There a number of actions you should take to ensure that your app is secure before you put it into production.
Prior to launching your app into a production environment, it is advisable to review all the roles and permissions you have set up. During development, you may find that you added various permissions which may or may not still be required once the app is complete. Review all permissions and delete any that are no longer required.
Also make sure that you review the roles and permissions that are set up for the sandbox app. By default, every new App Services account has an app named “sandbox” that is already created under your new organization. This app is no different than any other app that you might create, except that the Guest role has been given full permissions (that is, /** for GET, POST, PUT, and DELETE). This eliminates the need for a token when making application level calls, and can make it much easier to get your app up and running.
Prior to taking your app live, you should secure it by removing any Guest permissions for /**. (See Roles and permissions for further information about setting permissions.) After you secure your the app, any calls to the API will need to include an OAuth token. Oauth tokens (also called access tokens) are obtained by the API in response to successful authentication calls. Your app saves the token and uses it for all future calls during that session. Learn more about access tokens in Authentication and access in App Services.
If you created any test user or test administrator accounts during development, these should also be reviewed for relevancy and security. Delete any test accounts that are no longer needed. If these accounts are still needed, make sure that passwords have been secured to the standards required by your app.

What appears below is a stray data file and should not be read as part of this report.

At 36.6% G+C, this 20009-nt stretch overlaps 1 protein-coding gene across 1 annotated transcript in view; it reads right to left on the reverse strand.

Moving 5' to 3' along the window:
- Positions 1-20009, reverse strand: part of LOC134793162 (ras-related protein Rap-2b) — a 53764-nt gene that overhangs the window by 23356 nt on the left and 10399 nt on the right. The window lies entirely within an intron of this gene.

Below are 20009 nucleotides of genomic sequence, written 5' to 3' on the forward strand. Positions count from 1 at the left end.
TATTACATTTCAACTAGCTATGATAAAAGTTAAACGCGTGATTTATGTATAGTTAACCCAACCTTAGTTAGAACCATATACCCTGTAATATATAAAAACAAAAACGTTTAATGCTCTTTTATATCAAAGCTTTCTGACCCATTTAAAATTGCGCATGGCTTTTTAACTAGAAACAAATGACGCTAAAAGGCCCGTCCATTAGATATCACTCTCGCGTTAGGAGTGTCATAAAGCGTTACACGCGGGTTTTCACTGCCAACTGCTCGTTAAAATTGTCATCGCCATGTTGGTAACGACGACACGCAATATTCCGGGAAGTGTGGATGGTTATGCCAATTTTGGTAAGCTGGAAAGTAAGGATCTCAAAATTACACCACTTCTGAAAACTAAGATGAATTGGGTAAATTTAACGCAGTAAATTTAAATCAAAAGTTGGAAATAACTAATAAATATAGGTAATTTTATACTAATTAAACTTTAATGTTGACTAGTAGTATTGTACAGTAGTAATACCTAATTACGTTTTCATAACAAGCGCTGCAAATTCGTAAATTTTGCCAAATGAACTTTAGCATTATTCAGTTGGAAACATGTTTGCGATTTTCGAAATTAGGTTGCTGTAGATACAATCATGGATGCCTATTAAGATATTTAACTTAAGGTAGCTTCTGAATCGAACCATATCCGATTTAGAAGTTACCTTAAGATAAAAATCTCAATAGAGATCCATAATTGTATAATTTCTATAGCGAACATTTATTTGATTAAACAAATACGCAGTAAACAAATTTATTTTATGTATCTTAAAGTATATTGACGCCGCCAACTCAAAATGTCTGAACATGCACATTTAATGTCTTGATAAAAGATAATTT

Make sure that any calls you make to the API are done using the secure https protocol, and not the insecure http protocol. The proper application endpoint is: https://api.usergrid.com
If your app is a web app, that is, an app served by a web server, make sure that the app is served using https.
There are various methods for acquiring an access token (see Authentication and access in App Services). One method is to use the application or organization level client secret-client id combination. This method should not be used in client applications (this is, apps that are deployed to a device, and which authenticate and make calls against the API).
That’s because a hacker could analyze your app (even a compiled, binary distribution of your app), and retrieve the secret-id combination. Armed with this information, an attacker could gain full access to the data in your account.
Instead, use application user credentials. This means that your app’s users should provide a username and password. Your app would use these to authenticate against the API and retrieve an access token.
The client secret-client id combination should be used only in secure, server-side applications where there is no possibility of a hacker gaining control of the credentials.